“I didn’t understand the value of diplomacy at first, and how you phrase the truth in a way that people can accept it and hear you,” she said. “Whether it be subcontractors on the team or craftspeople or your client — delivering news in a way that’s encouraging and uplifting to them but that keeps the project in check and on track. You have to have a way to coach to the message and the outcome that you want.”

Toma Clark Haines thought of humility when the question was posed, noting that while she might want to control every situation, she has hired her staff for a reason. “There comes a point when you’re running a company that you realize if you’re going to grow you have to trust other people. If you’re going to grow you have to let go of micromanaging,” she said. “For me, it’s realizing that I don’t always know best and learning to trust everyone around me. And there are times that I still say, ‘I’ve heard everyone. I still disagree. This is what we’re going to do.’ However, more times than not, if I have my entire team giving input, someone has a better idea than I do.” 

4] Take control of the numbers.

For designers, whose brains tend to lean more toward creative endeavors and less toward financials, taking control of the numbers portion of the business can be a challenge. 

Many participants agreed that it’s important to know where the money is going within your business. Foley said his business partner and bookkeeper take care of the financials at his firm. 

“Beau [Stinnett] is one of those people who’s also both business and creative,” he said. “That’s a big help. He actually knows where every nickel of every client’s budget is on every single day, and that’s the way you keep everybody afloat and everybody happy.”

Rodriguez suggested outsourcing this work to a professional. Clark Haines noticed she was having a hard time understanding the information her accountant was presenting to her. After expressing her confusion to her assistant, her assistant said, “If your accountant is not presenting information in a way that you can read it, he’s failing, not you,” she related. Clark Haines took control of the situation, going back to her accountant and asking for the information to be presented in a different way.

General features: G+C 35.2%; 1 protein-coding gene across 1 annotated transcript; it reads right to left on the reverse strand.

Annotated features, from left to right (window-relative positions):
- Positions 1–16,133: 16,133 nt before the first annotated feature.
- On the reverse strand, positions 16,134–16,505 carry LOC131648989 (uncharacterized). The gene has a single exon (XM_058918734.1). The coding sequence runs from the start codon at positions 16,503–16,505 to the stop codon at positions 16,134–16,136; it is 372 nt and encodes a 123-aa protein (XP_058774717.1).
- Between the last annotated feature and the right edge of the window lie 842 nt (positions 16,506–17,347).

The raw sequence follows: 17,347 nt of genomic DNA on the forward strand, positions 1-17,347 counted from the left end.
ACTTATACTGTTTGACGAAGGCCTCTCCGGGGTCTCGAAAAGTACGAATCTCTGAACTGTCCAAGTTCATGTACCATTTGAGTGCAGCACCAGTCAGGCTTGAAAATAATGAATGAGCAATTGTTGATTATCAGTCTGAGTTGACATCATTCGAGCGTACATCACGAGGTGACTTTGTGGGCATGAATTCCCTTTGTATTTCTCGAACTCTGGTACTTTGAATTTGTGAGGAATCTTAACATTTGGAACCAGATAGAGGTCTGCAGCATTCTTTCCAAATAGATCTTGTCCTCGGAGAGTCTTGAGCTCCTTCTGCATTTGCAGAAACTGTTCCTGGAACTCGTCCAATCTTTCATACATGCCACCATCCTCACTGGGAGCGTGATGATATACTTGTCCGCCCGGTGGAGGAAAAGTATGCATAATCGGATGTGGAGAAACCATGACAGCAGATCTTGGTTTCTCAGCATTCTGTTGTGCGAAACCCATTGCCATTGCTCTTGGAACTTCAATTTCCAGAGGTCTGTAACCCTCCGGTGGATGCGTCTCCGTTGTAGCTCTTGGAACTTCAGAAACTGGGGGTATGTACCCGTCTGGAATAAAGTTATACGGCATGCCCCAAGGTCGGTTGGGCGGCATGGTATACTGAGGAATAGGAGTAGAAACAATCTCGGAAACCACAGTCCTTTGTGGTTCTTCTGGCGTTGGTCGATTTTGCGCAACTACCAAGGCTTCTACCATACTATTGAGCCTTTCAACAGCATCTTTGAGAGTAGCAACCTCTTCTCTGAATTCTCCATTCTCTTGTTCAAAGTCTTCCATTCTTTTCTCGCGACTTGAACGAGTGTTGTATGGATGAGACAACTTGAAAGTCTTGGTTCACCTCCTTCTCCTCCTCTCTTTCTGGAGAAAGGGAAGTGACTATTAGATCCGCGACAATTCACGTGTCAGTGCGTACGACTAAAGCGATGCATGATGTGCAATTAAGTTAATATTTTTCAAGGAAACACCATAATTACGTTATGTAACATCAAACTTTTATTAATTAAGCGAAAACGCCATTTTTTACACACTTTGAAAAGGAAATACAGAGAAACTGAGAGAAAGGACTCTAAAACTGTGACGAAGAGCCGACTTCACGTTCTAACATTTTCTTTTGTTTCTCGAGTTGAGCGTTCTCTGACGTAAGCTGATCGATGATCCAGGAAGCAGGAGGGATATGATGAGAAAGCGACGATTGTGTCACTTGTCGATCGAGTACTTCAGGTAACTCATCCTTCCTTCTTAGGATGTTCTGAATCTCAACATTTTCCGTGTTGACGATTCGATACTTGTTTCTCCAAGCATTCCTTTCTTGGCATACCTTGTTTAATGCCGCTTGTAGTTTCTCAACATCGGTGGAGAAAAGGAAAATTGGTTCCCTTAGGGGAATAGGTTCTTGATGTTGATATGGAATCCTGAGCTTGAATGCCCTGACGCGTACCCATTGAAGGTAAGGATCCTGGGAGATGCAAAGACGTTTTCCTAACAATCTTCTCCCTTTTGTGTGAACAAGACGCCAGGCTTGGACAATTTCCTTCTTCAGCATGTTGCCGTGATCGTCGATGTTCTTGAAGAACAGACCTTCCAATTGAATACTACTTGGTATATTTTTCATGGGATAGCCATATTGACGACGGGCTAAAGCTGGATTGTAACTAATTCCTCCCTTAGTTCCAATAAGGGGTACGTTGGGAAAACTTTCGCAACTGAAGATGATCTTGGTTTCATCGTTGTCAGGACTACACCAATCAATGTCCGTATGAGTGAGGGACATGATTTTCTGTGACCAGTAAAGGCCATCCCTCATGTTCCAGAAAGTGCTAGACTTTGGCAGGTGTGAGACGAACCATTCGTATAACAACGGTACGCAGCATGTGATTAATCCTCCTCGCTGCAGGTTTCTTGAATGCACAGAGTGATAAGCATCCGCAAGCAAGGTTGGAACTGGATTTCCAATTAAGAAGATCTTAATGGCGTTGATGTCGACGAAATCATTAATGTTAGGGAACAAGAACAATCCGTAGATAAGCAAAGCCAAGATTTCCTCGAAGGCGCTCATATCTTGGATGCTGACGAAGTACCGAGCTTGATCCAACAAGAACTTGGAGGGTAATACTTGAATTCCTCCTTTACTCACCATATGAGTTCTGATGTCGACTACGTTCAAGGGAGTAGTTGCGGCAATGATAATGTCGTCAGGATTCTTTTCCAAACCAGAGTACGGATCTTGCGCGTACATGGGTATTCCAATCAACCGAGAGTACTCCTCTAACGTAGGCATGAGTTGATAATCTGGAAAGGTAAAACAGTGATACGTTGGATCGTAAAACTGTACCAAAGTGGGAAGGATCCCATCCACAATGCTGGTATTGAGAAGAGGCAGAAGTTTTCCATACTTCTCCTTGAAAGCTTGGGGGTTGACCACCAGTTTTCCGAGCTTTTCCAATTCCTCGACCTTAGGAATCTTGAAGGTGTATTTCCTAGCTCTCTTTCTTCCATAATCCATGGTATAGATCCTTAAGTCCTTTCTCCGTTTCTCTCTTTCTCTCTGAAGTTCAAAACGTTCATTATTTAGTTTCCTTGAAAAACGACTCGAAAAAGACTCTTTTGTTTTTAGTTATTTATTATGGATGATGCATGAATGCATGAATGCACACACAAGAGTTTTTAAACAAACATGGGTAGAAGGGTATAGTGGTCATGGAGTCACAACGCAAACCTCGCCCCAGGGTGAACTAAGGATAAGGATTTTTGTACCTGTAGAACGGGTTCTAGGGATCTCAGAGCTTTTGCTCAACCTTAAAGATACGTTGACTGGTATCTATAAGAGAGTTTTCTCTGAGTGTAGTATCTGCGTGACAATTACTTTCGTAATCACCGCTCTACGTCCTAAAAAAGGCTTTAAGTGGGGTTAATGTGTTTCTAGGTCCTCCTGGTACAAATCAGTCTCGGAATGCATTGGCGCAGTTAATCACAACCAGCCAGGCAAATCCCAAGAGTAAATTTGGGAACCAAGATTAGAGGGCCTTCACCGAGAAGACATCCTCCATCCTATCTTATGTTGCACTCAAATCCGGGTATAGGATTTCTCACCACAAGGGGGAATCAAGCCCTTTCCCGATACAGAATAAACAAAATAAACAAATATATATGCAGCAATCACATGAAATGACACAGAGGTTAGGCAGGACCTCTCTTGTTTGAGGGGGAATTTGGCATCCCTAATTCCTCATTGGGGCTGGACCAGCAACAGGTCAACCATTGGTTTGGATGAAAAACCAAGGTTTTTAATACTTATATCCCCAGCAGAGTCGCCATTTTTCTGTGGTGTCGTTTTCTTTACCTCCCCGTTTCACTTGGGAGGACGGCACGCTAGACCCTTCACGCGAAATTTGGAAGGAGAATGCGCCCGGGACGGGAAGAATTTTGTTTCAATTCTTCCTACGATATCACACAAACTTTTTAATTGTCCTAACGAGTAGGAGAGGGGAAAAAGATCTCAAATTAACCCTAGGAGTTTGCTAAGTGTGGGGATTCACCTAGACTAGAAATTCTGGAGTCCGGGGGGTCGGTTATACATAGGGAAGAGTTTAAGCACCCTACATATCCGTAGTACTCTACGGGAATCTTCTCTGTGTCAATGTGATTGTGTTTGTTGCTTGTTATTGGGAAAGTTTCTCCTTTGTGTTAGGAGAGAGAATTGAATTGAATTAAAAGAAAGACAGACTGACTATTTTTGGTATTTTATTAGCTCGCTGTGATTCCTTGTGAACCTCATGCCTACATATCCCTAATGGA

5] Know your value.

Knowing what  — or how — to charge can be a challenge for designers, but it’s important to not undervalue the work and knowledge you bring to projects. Rodriguez pointed out that the perception of interior designers can be that “you’re just making pretty things.” 

“When it comes to money, when it comes to dollars, it’s extremely important that in your contracts you’re detailing the amount of work that goes into what you’re charging for,” he said. “Because then they’ll realize this is not just putting up pretty curtains and wallpaper, which is the mentality a lot of these people have.” It can be eye-opening and empowering to itemize your services and show clients that you know your true value without backing down.

Foley outlined his pricing structure and his unwillingness to back down, particularly when it comes to product markups. “Everybody has their friend’s brother-in-law’s neighbor who can get them a better price on something,” he said. “Then hire them. You’ve come to the wrong place.”

Kimberly Joi McDonald said walking away from a project can help articulate your value to a client and ultimately breed more consistency across the interior design profession. Sarah Grover agreed.

“I think knowing your value and being willing to walk away is important because either they come back because they realize you’re valuable, or whoever they go to next, they have that model for them already,” Grover said. “So you’re educating your clients about how design works. The more of us that hold the line, the more that becomes what the profession looks like.” FLD